Date of Award
Master of Science
James P Whelan
Andrew W. Meyers
Impulsivity has been implicated as a contributing factor in the development of gambling problems among college students, but attempts to confirm this relation has been inconsistent. An explanation for incongruous findings is that impulsivity may be multidimensional and differentially predictive of behaviors. Utilizing a diverse sample of college students, a factor analysis of self-report measures of impulsivity revealed a three-factor structure of Behavioral Activation, Preference for Stimulation, and Inhibition Control that was remarkably similar to the structure found by Meda and colleagues (2009). Low risk and symptomatic gamblers scored significantly lower on Behavioral Activation and Inhibition Control than non-gamblers. Conversely, low risk and symptomatic gamblers scored significantly higher on Preference for Stimulation. Prevalence of gambling and gambling activity preference for this sample was also assessed.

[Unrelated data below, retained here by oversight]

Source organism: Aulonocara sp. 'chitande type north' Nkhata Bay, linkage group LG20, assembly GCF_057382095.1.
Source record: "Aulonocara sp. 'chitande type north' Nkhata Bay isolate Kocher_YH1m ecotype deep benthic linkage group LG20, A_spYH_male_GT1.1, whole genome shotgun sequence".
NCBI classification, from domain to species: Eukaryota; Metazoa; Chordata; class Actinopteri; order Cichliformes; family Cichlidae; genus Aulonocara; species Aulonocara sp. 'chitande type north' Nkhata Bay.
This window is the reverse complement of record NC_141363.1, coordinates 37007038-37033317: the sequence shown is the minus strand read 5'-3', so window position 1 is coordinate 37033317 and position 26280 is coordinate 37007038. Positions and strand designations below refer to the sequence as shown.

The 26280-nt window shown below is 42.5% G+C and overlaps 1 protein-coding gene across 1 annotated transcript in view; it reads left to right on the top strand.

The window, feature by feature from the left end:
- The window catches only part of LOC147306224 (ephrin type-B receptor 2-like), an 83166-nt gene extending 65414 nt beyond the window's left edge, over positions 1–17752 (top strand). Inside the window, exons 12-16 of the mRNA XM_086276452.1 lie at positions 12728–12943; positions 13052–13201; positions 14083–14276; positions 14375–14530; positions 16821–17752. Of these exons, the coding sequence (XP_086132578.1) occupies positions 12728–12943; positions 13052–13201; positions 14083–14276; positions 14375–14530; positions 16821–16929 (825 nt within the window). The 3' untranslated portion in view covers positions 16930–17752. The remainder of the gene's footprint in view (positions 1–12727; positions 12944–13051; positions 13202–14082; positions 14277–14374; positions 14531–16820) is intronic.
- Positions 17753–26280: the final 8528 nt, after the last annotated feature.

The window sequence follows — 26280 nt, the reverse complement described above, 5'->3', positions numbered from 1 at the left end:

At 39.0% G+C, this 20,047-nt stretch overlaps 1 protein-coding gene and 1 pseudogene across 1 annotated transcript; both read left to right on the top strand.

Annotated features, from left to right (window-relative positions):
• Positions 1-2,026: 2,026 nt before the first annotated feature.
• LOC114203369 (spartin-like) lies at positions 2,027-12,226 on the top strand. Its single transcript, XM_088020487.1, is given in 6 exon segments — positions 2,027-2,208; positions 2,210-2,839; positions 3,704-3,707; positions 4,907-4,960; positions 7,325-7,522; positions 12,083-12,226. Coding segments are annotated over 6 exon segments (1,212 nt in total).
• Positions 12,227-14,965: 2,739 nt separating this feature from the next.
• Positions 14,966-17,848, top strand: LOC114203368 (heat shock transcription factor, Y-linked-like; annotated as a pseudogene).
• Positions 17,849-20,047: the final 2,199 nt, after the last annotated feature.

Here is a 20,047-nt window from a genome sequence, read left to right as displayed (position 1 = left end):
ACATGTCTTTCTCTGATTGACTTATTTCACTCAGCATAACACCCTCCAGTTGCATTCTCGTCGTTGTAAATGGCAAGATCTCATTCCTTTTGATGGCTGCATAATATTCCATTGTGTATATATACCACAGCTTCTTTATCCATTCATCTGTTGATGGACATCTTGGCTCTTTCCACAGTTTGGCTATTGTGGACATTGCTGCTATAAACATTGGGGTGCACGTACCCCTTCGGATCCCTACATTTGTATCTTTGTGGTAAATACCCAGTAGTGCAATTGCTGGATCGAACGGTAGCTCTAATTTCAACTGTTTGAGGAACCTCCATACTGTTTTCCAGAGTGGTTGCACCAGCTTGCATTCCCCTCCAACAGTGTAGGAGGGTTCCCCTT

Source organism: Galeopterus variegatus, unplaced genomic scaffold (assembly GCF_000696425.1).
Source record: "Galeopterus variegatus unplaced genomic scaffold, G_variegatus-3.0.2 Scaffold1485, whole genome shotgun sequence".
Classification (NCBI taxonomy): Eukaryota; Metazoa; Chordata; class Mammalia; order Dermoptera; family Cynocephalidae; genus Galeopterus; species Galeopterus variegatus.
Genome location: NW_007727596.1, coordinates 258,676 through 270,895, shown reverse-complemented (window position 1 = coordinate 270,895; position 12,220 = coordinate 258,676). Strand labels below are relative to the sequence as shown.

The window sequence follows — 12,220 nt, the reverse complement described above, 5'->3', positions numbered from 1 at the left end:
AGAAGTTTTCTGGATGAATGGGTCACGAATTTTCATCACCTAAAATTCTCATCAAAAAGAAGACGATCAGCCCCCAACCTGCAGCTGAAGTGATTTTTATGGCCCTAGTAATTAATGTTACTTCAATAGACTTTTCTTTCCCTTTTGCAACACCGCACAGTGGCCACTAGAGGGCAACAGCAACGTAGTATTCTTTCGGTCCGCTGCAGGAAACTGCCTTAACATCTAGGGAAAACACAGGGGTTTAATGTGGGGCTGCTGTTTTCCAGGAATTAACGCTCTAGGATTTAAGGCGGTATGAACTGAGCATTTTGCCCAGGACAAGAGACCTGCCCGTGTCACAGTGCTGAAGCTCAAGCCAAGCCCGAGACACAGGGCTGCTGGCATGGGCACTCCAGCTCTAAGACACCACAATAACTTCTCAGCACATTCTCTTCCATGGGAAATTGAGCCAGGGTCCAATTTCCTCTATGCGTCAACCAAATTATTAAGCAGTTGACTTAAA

dissertation or thesis originally submitted to the local University of Memphis Electronic Theses & dissertation (ETD) Repository.
Ginley, Meredith Kathleen, "A Multidimensional Approach to Measuring How Impulsivity Corresponds to the Gambling of College Students" (2012). Electronic Theses and Dissertations. 413.